N. Chandrababu Naidu, the Chief Mi-nister of new Andhra Pra-desh (what remains of the state after the creation of Telangana), wants to waive bank loans to farmers and women’s self-help groups amounting to a whopping Rs 54,000 crore.
Mr Naidu promised this freebie during the course of the election campaign and now wants to fulfil it.
The trouble of course is that the banks which extended these loans will have to be adequately compensated. And for that the newly elected state government will need money, which it does not have. It is estimated that the revenue deficit of Andhra Pradesh will amount to Rs 13,579 crore during the course of this financial year (April 1, 2014 to March 31, 2015). Revenue deficit is the difference between the revenue expenditure and the revenue income of a government.
Hence, the question is, where will the government get this money from? Mr Naidu is hoping that the Narendra Modi-led government at the Centre (BJP fought elections along with
Mr Naidu’s Telugu Desam Party both at the state and the national level) will help him fulfil his electoral promises.
But the Central government is already stretched on the finance front. In the interim budget presented in February 2014, the fiscal deficit for this financial year was projected to be at Rs 5,28,631 crore, or 4.1 per cent of the GDP. Even this projection was primarily achieved by cutting down on the asset creating planned expenditure and by not recognising “certain” expenses which in total amounted to more than Rs 1,00,000 crore. When this is taken into account, the actual fiscal deficit is significantly higher. Fiscal deficit is the difference between what a government spends and what it earns.
If the Central government chooses to assist the new Andhra Pradesh government with the entire Rs 54,000 crore that is needed, then it will end up adding to its already high fiscal deficit. In fact, the amount that the new Andhra Pradesh government needs to waive loans is more or less equal to the assistance that the old Andhra Pradesh received from the Central government over the last 10 years (between 2004-2005 and 2013-2014). This assistance amounted to a total of Rs 54,613.4 crore.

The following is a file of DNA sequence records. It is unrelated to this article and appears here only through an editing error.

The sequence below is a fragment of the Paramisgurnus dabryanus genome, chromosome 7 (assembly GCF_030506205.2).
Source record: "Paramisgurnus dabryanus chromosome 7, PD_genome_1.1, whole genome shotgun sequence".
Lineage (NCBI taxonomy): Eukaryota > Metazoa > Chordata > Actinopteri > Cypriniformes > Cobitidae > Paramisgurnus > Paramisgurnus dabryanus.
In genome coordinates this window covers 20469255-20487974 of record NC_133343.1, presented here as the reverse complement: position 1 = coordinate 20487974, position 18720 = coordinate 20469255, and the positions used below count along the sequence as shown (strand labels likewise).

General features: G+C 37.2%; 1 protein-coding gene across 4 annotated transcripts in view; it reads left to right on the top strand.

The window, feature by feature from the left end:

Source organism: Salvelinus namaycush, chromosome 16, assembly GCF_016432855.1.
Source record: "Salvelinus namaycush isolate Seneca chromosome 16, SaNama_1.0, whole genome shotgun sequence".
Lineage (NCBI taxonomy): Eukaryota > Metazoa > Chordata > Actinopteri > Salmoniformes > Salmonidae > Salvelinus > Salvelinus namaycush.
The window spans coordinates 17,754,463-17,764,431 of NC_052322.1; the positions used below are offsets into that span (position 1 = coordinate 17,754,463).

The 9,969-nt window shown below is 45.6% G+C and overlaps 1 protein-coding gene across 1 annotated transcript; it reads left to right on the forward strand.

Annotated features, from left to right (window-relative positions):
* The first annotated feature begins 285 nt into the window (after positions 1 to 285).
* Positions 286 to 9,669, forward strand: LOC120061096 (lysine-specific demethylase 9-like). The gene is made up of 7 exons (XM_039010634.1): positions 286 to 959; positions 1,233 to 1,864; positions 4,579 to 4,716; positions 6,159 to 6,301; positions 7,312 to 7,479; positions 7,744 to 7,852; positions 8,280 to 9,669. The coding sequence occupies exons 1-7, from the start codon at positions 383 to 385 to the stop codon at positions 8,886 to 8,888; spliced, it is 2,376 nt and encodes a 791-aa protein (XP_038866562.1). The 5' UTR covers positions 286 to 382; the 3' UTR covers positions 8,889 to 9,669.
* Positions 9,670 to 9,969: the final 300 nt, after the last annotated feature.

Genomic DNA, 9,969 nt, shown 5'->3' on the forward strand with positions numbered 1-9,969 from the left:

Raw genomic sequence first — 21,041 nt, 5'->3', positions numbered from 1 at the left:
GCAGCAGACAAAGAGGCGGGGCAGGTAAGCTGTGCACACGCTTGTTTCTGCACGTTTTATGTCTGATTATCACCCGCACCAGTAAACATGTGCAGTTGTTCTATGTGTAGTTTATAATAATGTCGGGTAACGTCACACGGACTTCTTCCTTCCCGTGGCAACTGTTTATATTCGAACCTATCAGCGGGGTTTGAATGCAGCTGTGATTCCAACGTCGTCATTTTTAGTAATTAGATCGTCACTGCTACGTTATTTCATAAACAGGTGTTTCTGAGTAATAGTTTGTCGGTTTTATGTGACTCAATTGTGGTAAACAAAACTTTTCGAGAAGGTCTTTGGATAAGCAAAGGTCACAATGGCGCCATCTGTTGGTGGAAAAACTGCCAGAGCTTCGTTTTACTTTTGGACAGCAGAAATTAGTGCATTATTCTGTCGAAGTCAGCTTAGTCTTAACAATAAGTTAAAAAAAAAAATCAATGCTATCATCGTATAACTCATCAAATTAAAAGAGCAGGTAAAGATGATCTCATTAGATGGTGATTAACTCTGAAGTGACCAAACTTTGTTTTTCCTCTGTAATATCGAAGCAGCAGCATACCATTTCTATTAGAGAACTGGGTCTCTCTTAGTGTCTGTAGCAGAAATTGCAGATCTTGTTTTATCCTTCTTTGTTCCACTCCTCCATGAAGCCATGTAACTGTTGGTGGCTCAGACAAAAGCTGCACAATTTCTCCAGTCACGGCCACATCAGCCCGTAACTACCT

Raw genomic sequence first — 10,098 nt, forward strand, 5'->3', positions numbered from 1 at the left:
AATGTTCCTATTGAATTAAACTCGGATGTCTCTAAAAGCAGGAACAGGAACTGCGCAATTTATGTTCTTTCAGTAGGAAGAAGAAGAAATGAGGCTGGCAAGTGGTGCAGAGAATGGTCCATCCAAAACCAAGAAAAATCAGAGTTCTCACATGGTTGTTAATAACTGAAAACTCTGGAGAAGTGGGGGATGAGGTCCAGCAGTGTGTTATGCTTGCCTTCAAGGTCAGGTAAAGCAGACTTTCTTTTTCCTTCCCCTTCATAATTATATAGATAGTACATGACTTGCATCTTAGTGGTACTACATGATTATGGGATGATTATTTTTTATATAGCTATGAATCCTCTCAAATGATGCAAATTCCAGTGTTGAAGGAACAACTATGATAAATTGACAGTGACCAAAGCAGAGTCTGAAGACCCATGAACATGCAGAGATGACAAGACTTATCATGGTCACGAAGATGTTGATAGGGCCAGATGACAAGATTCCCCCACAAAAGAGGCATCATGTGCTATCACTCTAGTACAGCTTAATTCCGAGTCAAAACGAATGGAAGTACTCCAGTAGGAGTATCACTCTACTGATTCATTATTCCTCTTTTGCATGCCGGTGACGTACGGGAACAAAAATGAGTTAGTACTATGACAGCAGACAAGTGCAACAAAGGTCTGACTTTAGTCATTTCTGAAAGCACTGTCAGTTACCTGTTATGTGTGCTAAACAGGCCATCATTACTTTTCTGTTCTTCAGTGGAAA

One reason that the Modi government might choose to entertain Mr Naidu is the fact that it does not have enough numbers in the Rajya Sabha.
But if it entertains Mr Naidu, then it will also have to entertain the likes of Naveen Patnaik and J. Jayalalithaa, who have been demanding special packages for their states in return for their support in the Rajya Sabha. And where is all this money going to come from?
In any case, any such move will go against Mr Modi’s entire electoral pitch of the government creating an enabling environment that allows people to progress, instead of doling out privileges. It is worth remembering here that the new Andhra Pradesh has around five per cent of India’s population. Given that, should the Central government be spending such a huge amount of money in a single year on one single state? And the answer is no.
The only other option for Mr Naidu then is to borrow money by issuing bonds. The trouble is that a state cannot borrow an unlimited amount of money. The borrowing limit for old Andhra Pradesh had been set at Rs 29,000 crore at the beginning of this financial year. The borrowing limit for the new Andhra Pradesh will clearly be less. Also, as pointed out earlier the state is already expected to run a revenue deficit of Rs 13,579 crore during this financial year.
The moral of the story is that the mathematics for waiving loans extended to farmers and self-help groups, does not really work out. News reports suggest that bankers have requested the ministry of finance to try and convince the new Andhra Pradesh government not to go ahead with this plan. Other than the figures not adding up, there are other reasons why the new Andhra Pradesh government shouldn’t be waiving loans.
First and foremost, it rewards those who have defaulted on their loans. This is not fair to people who have honestly repaid their loans. In any case, loans being waived benefits those who are in a position to take a bank loan in the first place. Typically, farmers with large landholdings tend to fall in this category. The small farmer is not in a position to fulfil the requirements needed to take a bank loan. Hence, only large farmers will be subsidised.
Second, it brings the issue of moral hazard to the core. Economist Alan Blinder in his book After the Music Stopped writes that the “central idea behind moral hazard is that people who are well insured against some risk are less likely to take pains (and incur costs) to avoid it.” What this means in the current context is that if loans are waived, the people of Andhra Pradesh will think twice before repaying their loans in the days to come. If the government can waive loans once, it can do it all over again.
Third, the government of Andhra Pradesh needs to build a new capital over the next years. It will need a lot of money in order to do that. Hence, it makes sense for it to be fiscally responsible during its initial years.
Vivek Kaul is the author of the Easy Money trilogy.
He can be reached at firstname.lastname@example.org